• Periodontal disease affects about 80% of dogs by the age of three. Be vigilant for halitosis, inflamed gums, tooth mobility, and an impaired ability to chew. Prompt action involving dental cleanings and the administration of antibiotics is key. 
  • Tooth fractures, which are frequently observed in energetic young dogs, can lead to discomfort, infection, and exposure of dental pulp. Symptoms include bleeding, mouth-pawing, and difficulty chewing. Timely intervention through procedures including extraction, root canal therapy, or crown implantation is vital. 
  • Malocclusions, which refer to the misalignment of teeth or jaws, can result in dental trauma, an improper bite, and difficulty eating. Brachycephalic breeds have a higher susceptibility to this condition. 
  • Gingivitis is the initial phase of gum inflammation. This is characterized by the presence of redness and bleeding in the gums. Without treatment, it can progress to periodontal disease.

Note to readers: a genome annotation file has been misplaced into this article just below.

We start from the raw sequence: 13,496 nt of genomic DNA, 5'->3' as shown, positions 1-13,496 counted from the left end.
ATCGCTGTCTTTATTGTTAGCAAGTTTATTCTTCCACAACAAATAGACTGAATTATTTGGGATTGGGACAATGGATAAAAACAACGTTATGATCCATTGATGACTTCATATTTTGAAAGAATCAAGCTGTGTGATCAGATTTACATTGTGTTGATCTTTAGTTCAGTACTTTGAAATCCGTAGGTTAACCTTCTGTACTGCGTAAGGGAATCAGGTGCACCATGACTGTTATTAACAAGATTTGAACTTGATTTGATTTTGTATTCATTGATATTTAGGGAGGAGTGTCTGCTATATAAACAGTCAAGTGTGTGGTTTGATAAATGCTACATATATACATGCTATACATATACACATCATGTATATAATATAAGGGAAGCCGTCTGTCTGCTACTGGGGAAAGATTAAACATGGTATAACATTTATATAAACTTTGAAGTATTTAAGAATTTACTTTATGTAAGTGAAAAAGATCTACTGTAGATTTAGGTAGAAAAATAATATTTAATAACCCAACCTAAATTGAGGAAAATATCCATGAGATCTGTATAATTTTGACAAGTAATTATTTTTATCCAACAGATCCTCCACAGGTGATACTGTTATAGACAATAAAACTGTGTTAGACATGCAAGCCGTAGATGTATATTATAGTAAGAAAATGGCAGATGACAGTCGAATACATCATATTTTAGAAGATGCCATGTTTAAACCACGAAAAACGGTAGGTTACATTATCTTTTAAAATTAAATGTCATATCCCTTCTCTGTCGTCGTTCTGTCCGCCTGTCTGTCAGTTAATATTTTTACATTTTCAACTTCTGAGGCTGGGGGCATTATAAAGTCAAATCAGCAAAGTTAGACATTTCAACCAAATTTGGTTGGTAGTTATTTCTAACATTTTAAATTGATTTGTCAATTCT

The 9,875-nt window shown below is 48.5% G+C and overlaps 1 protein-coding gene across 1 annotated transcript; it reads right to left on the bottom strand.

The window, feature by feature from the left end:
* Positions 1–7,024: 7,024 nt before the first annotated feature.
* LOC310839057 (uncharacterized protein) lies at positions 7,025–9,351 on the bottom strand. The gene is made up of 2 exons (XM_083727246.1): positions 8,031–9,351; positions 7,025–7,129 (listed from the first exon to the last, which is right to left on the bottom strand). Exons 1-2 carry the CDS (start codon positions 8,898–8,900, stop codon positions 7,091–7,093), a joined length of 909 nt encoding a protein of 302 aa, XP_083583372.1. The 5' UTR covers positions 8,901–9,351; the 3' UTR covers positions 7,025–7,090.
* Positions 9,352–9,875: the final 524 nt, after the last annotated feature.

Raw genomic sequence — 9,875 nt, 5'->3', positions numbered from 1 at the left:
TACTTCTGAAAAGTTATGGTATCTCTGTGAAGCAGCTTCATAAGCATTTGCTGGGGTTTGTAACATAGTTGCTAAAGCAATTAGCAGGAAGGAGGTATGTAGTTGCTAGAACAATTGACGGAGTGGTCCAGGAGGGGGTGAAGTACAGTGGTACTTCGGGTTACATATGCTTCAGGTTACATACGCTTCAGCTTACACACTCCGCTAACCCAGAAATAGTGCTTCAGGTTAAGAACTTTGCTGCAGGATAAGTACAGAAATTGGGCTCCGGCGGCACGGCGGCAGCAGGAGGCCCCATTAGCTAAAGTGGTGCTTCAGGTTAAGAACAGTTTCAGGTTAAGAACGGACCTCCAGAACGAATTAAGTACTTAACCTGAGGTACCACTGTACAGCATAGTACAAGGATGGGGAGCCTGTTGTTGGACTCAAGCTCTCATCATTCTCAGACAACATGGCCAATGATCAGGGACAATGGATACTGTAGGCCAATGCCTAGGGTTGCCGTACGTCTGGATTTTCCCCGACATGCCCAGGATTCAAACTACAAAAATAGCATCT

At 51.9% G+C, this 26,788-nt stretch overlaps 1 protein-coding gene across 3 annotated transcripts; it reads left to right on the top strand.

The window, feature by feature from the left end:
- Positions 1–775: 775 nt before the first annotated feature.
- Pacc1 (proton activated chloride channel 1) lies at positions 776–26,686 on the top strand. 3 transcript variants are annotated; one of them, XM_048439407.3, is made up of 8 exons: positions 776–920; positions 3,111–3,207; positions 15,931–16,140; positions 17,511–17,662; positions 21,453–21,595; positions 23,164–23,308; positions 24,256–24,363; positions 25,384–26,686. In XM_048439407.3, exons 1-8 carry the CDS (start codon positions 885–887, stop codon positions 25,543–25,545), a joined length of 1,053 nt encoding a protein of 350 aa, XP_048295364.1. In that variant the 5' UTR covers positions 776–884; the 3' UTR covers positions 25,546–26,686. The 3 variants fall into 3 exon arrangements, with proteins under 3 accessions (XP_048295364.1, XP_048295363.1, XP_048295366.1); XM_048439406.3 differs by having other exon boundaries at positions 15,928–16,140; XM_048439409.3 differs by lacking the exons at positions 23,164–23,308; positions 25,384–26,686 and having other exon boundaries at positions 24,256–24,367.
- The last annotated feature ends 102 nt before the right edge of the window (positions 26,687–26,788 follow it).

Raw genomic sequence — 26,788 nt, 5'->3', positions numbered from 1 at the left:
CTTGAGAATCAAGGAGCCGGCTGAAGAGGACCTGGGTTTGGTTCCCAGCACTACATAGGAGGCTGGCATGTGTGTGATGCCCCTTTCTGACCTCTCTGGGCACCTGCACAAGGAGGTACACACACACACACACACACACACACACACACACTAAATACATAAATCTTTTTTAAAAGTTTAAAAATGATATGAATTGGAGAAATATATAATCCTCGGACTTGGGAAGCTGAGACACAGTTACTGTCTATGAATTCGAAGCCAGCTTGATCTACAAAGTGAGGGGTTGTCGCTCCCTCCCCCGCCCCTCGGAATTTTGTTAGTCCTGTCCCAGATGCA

Feline dental issues 

  • Stomatitis is a painful condition characterized by inflammation of the oral mucosa. Affected cats exhibit excessive salivation, difficulty eating, and a loss of body weight. Viral infections are frequently the culprits. Treatment entails the use of anti-inflammatory drugs, immunosuppressive agents, and pain management. 
  • Tooth resorption is a complex, idiopathic disorder that leads to the wearing away of feline teeth. Symptoms include excessive salivation, challenges in consuming food, and puffiness of the face. Possible treatment modalities include extraction, root canal therapy, or pain management.